Until the late 1960s, it wasn’t unusual for the Hocking River to flood the Ohio University campus. Year after year, thousands of dollars and hours of labor were poured into efforts to restore flood damage at OU. 

In 1969, the Army Corp of Engineers, using money from Congress, began a project to reroute and channel the Hocking River to prevent almost yearly floods in Athens. 

The Army Corp of Engineers straightened the river to reduce the friction of the river — the total of the characteristics of a river that affect the speed that it flows at — and to allow for water to flow through faster, resulting in less flooding in the area. They also widened the channel and eliminated most of the vegetation along the river.

South Green and West Green were among the most frequently flooded areas of campus. Although the area near the then-newly created West Green dorms would flood heavily enough to cause evacuations, the university was still trying to expand itself to account for an influx of new students.

As a result of the university’s plans for further expansion into commonly flooded areas, the project was presented before Congress and received funding to straighten 22,000 feet of the Hocking River channel, which eventually opened 500 acres of undeveloped land in the Athens floodplain, according to a 1965 edition of The Post

“Basically, it created a much more efficient riverbed,” Jim Schray, a water management specialist at the Army Corp of Engineers in Huntington, West Virginia, said. “Historically, the Hocking (River) would have meandered through the through the area. (There) would have been lots of bends associated with it. There would have been wetlands in the middle of it, lots of trees. All those things result in friction, and friction results in higher water levels.”

By trenching and straightening the river, the Army Corp reduced this friction and even shortened the Hocking River, Schray said.

“Environmentally, when you take all those things out … the habitat is very simple,” Schray said. “So you end up with just a very efficient flow through the areas, no real deep pools for fish to hide in … you're trying to prevent aquatic vegetation to come in because that all adds friction.”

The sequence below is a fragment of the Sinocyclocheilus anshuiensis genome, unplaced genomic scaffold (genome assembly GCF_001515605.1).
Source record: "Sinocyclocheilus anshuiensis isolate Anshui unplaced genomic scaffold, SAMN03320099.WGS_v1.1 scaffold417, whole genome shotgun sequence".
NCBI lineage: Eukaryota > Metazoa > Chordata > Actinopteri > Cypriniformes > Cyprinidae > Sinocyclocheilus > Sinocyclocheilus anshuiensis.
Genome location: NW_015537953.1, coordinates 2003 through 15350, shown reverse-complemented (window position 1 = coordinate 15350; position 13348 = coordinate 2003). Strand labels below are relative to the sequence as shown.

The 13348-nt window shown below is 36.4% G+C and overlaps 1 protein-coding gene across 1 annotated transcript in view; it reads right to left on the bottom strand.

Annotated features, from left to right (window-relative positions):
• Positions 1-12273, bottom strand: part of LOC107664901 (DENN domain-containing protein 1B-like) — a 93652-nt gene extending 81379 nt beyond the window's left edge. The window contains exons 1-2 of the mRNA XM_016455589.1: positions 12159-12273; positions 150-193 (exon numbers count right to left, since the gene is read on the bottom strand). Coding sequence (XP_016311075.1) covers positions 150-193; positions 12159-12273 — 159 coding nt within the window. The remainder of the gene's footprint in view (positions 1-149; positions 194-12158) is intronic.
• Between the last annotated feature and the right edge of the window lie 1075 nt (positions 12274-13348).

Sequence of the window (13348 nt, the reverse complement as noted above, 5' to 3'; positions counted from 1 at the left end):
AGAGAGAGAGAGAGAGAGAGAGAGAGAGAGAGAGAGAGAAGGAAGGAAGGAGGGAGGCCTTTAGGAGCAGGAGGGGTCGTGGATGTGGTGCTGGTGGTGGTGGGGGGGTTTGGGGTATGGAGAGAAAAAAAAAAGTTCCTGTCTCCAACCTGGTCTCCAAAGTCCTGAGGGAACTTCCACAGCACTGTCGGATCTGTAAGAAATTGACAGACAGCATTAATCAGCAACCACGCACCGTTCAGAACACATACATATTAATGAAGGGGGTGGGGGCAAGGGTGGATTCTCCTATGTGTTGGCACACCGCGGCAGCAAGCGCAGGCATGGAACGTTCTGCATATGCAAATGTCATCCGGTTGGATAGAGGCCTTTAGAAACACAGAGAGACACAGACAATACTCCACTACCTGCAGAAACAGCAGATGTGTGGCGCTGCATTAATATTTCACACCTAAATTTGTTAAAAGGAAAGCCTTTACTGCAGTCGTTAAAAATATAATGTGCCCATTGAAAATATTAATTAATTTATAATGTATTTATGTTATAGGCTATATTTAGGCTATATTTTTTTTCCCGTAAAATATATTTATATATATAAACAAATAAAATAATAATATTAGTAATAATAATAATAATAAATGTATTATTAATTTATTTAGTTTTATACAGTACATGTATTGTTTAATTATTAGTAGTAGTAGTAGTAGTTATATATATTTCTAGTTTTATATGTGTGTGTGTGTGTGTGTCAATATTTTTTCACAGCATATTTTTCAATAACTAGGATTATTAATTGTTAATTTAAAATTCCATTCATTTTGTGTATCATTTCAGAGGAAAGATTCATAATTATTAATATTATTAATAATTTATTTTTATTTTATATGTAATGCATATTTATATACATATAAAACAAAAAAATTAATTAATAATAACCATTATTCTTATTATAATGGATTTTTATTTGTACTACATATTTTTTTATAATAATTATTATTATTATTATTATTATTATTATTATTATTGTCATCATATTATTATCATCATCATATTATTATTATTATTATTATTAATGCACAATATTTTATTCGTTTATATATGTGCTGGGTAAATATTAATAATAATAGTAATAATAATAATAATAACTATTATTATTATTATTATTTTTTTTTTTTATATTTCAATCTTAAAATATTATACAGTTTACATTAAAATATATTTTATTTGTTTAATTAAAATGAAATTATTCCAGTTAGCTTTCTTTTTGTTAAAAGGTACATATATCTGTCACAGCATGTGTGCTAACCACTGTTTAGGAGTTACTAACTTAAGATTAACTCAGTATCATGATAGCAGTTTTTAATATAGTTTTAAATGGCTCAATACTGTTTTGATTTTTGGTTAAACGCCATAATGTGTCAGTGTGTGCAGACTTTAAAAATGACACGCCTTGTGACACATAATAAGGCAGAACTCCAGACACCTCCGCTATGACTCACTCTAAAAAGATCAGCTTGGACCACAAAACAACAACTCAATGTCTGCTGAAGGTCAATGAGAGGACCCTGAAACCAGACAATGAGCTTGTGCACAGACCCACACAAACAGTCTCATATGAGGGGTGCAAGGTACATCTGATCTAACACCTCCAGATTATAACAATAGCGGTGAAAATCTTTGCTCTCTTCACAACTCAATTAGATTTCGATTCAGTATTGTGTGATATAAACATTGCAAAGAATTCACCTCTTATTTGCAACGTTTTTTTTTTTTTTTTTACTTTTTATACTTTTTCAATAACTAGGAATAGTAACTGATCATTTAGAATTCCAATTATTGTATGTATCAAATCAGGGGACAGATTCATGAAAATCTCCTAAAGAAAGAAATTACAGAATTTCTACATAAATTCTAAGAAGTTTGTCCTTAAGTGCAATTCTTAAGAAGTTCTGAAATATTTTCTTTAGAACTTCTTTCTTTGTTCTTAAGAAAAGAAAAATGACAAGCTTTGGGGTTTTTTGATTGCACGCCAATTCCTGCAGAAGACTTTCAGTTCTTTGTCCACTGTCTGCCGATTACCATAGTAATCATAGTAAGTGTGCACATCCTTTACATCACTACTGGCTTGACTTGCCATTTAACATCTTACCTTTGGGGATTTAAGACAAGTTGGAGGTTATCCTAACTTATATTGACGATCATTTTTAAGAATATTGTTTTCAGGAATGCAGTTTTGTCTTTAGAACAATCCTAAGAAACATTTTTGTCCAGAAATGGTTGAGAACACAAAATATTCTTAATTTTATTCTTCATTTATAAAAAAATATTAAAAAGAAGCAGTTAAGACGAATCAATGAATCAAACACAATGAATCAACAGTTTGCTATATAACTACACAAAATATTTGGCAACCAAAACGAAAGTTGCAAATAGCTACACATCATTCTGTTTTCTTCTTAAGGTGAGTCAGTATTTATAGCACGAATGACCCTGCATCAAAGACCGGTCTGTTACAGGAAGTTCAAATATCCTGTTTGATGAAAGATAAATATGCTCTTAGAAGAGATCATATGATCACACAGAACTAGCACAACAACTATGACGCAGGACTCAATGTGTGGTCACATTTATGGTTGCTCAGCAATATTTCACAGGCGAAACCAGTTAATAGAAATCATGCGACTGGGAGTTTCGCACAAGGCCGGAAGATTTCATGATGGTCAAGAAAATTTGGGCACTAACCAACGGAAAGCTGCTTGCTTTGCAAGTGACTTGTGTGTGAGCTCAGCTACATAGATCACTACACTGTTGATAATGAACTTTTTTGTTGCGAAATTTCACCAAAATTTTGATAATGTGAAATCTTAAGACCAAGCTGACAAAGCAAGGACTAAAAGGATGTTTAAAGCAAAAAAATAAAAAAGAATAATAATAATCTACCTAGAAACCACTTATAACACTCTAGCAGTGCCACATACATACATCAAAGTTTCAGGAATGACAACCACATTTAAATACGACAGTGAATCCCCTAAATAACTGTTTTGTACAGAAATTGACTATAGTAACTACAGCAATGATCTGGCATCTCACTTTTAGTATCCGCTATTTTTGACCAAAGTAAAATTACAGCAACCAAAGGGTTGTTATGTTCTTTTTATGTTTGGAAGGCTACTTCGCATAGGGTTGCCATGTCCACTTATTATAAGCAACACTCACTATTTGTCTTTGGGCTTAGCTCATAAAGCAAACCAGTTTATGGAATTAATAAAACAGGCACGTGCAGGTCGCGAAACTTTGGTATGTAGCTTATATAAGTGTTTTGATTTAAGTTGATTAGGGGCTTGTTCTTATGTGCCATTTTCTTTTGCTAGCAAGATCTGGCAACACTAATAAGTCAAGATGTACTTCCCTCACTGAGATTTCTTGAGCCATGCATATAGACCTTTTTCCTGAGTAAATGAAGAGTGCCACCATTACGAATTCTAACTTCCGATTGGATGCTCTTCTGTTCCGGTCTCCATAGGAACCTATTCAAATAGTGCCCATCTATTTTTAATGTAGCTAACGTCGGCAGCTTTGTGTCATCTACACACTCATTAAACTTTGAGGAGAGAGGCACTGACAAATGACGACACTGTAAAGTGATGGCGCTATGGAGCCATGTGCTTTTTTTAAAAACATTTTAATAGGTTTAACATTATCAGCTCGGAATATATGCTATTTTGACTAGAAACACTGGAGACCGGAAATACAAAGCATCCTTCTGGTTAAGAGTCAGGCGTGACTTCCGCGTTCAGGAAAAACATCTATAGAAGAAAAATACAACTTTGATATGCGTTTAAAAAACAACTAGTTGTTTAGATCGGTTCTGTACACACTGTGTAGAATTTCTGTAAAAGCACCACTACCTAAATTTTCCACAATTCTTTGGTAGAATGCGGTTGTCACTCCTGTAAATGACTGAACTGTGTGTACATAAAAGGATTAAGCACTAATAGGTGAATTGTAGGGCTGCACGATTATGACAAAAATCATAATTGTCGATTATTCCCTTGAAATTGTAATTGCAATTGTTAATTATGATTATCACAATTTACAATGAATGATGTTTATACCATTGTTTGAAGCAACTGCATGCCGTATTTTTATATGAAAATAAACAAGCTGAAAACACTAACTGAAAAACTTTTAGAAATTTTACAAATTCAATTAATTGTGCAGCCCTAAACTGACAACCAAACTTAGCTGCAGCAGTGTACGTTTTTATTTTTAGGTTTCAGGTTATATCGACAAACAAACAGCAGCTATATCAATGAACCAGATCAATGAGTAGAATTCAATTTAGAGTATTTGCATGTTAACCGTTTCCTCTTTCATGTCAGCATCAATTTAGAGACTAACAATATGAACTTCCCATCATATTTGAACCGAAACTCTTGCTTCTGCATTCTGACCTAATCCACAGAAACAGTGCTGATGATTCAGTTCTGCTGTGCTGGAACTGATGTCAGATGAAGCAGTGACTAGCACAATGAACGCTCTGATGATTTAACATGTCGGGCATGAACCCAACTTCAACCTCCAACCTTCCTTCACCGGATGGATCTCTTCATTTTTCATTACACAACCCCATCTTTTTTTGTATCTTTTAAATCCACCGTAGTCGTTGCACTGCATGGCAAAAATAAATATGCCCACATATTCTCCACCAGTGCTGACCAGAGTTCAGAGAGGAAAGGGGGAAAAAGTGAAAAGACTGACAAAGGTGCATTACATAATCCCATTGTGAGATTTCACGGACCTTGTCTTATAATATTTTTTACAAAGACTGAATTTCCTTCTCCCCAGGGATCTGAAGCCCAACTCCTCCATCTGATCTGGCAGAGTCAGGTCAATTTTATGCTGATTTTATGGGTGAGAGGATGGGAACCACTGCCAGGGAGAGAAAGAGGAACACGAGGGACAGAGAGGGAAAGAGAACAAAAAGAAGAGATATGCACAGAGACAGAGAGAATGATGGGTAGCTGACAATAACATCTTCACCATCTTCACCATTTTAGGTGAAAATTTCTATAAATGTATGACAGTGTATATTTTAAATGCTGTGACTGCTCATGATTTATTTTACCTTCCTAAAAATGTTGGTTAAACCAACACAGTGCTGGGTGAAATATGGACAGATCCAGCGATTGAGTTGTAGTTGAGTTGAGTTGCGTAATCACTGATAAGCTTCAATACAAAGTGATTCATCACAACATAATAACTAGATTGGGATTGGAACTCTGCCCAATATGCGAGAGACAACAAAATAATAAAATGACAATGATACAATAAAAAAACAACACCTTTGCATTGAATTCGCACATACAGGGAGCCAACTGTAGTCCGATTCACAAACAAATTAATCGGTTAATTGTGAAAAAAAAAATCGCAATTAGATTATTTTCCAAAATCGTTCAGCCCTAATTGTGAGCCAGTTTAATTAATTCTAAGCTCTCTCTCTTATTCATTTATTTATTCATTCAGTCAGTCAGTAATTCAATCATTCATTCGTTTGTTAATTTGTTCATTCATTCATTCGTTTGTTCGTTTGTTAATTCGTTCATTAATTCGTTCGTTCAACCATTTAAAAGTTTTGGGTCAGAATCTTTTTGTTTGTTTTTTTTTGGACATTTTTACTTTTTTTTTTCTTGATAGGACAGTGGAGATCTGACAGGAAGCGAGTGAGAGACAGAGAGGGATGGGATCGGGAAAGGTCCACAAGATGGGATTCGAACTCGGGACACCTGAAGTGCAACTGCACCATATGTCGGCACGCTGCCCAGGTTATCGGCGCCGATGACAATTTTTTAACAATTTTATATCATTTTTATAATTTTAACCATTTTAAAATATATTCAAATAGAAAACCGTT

The Army Corp of Engineers no longer considers this method a first or even second option to reduce flooding today, and often does the exact opposite in restoring rivers instead, Schray said.

“For us to do this today, it would take a very significant evaluation of the environment … it was something we did a lot of back in the ‘60s before we started evaluating environmental effects, but it's not something we would do (now),” Schray said.

The environmental effects of this action were devastating to the organisms that relied on the stream, Dr. Guy Riefler, a professor of civil engineering, said.

Before the river had been changed, it would naturally develop pools of water, including deep pool areas and a series of shallow areas, often with little waterfalls, called “riffles,” Riefler said.

“That sort of varied terrain provides a good habitat for different kinds of critters, some critters like to be in the riffle section, some like to hang out in the pool section,” Riefler said. 

The flat, wide alterations to the channel would not be the ideal environment for the organisms who once lived there, Riefler said. 

Riefler said another issue that affects the environmental composition of the river is the removal of trees and shrubs along the river bed, which usually increases friction and alters the environment for fish and other organisms.

“(The plants) act as a buffer against pollution and they create shade for the water so that it's cool. And they contribute things like leaves and stuff that critters will eat,” Dr. Greg Springer, professor of geological sciences, said. “All of that is gone. That part will never recover, because they're never going to let the river trees grow in the river channel now.”

The straightening of the river also caused a much heavier flooding effect for people down stream.

Anytime a river is straightened and channelized, Springer said, flood water flows through easier and faster. Downstream of these altered areas, the flooding is going to be worse because there is no friction to slow down larger quantities of water flowing through.

“That's not good for people downstream,” Springer said.

tb040917@ohio.edu

@thatbemyluck

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